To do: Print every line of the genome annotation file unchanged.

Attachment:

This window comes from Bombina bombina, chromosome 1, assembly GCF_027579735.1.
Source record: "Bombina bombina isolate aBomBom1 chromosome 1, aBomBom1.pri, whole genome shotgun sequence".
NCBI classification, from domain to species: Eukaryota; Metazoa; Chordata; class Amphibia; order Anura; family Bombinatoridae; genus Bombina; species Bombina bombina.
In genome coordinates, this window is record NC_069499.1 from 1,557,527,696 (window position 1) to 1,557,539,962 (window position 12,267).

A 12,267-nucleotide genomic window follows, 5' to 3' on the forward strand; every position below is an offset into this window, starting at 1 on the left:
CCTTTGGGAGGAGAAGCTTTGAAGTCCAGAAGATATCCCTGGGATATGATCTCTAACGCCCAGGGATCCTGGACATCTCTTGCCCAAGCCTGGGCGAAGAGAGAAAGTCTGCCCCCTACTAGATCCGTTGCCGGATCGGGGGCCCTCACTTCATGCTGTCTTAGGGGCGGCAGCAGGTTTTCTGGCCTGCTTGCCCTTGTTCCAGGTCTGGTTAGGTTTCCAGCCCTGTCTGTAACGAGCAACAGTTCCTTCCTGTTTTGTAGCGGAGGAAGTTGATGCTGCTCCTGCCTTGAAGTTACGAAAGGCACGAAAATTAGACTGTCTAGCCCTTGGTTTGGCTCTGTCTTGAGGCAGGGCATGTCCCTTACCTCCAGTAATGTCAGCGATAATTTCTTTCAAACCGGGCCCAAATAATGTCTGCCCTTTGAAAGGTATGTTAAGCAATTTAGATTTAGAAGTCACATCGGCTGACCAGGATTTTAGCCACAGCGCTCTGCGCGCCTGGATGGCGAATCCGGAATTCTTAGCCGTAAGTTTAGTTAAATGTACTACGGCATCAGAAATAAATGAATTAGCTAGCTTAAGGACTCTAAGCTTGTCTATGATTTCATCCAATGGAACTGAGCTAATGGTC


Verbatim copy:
This window comes from Bombina bombina, chromosome 1, assembly GCF_027579735.1.
Source record: "Bombina bombina isolate aBomBom1 chromosome 1, aBomBom1.pri, whole genome shotgun sequence".
NCBI classification, from domain to species: Eukaryota; Metazoa; Chordata; class Amphibia; order Anura; family Bombinatoridae; genus Bombina; species Bombina bombina.
In genome coordinates, this window is record NC_069499.1 from 1,557,527,696 (window position 1) to 1,557,539,962 (window position 12,267).

A 12,267-nucleotide genomic window follows, 5' to 3' on the forward strand; every position below is an offset into this window, starting at 1 on the left:
CCTTTGGGAGGAGAAGCTTTGAAGTCCAGAAGATATCCCTGGGATATGATCTCTAACGCCCAGGGATCCTGGACATCTCTTGCCCAAGCCTGGGCGAAGAGAGAAAGTCTGCCCCCTACTAGATCCGTTGCCGGATCGGGGGCCCTCACTTCATGCTGTCTTAGGGGCGGCAGCAGGTTTTCTGGCCTGCTTGCCCTTGTTCCAGGTCTGGTTAGGTTTCCAGCCCTGTCTGTAACGAGCAACAGTTCCTTCCTGTTTTGTAGCGGAGGAAGTTGATGCTGCTCCTGCCTTGAAGTTACGAAAGGCACGAAAATTAGACTGTCTAGCCCTTGGTTTGGCTCTGTCTTGAGGCAGGGCATGTCCCTTACCTCCAGTAATGTCAGCGATAATTTCTTTCAAACCGGGCCCAAATAATGTCTGCCCTTTGAAAGGTATGTTAAGCAATTTAGATTTAGAAGTCACATCGGCTGACCAGGATTTTAGCCACAGCGCTCTGCGCGCCTGGATGGCGAATCCGGAATTCTTAGCCGTAAGTTTAGTTAAATGTACTACGGCATCAGAAATAAATGAATTAGCTAGCTTAAGGACTCTAAGCTTGTCTATGATTTCATCCAATGGAACTGAGCTAATGGTC